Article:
Inventory Gluts Continue to Burden Supply Chains, Prompting a Deeper Consideration of Demand Forecasting and Distribution Network Capabilities

Subscribe To Download This Insight

By Ryan Wiggin | 1Q 2023 | IN-6883

Retail inventory levels continue to remain high into 2023 following ramped up production and disappointing sales, adding significant operational costs to already inflated supply chains. As companies try to remedy the situation, many are realizing the need to offer omnichannel fulfillment, backed by stronger demand forecasting and more savvy supply strategies.

Registered users can unlock up to five pieces of premium content each month.

Log in or register to unlock this Insight.


The Pileup Persists


Both retailers and manufacturers placed big bets on 2022 seeing a strong return of consumer demand with production ramping up accordingly, but global market unrest and inflation forced consumers to tighten their spending. As of 4Q 2022, discrepancy between inventory and sales growth reached 19%, and ordering levels were down 40% Year-over-Year (YoY) in a bid to remedy the previous ramp up, according to the Morgan Stanley Shipper Survey. Excess inventory became the industry’s number one headache, with high storage levels eating into retailers’ bottom lines and a mix of products that didn’t fit with changing demand.

While retail inventory levels have receded from their August 2022 peak by roughly 1.5% as of 1Q 2023, inventory gluts remain. In the United States, storage rates are up 10% YoY according to WarehouseQuote, with some companies even using shipping containers to store excess inventory. This not only indicates a persisting stock problem, but is also adding costs through companies having to pay “per diem” charges to ocean carriers for every excess day the container is away from port. The problem is expected to continue throughout the second and third quarter of the year and is expected to cost U.S.-based shippers tens of millions of dollars.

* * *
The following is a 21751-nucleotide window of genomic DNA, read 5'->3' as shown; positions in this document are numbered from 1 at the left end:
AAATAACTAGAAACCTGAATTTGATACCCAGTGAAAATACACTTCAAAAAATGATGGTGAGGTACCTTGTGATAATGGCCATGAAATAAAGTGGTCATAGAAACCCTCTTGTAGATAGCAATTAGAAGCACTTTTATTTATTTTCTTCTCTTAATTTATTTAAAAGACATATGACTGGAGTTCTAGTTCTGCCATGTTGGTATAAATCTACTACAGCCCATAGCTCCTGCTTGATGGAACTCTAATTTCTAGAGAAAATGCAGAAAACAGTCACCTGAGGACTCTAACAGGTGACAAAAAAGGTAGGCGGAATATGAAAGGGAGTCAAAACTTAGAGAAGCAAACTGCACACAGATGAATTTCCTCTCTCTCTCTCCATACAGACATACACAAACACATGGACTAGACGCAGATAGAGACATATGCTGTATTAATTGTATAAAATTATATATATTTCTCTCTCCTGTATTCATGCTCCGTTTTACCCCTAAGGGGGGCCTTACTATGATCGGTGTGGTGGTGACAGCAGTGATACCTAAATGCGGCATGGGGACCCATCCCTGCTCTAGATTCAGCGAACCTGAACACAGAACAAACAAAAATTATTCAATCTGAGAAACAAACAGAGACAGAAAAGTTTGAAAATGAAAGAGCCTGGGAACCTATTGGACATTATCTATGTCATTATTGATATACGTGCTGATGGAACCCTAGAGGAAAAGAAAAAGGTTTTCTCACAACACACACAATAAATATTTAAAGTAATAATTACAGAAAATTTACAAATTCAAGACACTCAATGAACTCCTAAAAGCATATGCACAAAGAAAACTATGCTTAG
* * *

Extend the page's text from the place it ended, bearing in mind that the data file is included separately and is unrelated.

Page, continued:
Maintaining Operational Pressure


The National Retail Federation is forecasting that ports will see an 8.8% decline in the number of units managed YoY, with depressed levels seen throughout 2Q 2023 as retailers continue to process inflated inventories. But despite this leading to a moderate fall in shipping rates, inventory issues are holding inflationary pressure across the supply chain as the operational implications rise.

Retail examples include the likes of Kohl’s, which has seen out of control inventory levels contributing to a drop in operating profits of 85% YoY as prices are marked down to move stock. The global toymaker Funko held so much stock that additional warehouse space had to be rented, but unmatched sales led to having to liquidate excess inventory by dumping US$30 million worth of stock in landfill. And Gap Inc. has seen its margins hit significantly following disappointing sales extending from the seasonal period through 2023, with an operational challenge to move stock in order for new seasonal apparel to be brought through.

The same effect is also being seen across other industry verticals. As interest rates have increased, car companies are having to lower prices in order to attract consumers and avoid stock levels increasing even more. And despite a 2-year-strong shortage situation, chipmakers are facing the same pressures from macroeconomic trends, with many trying to clear their now excessive inventory of chips built through ramped up production in a suddenly depressed server and equipment market as tech budgets have been slashed.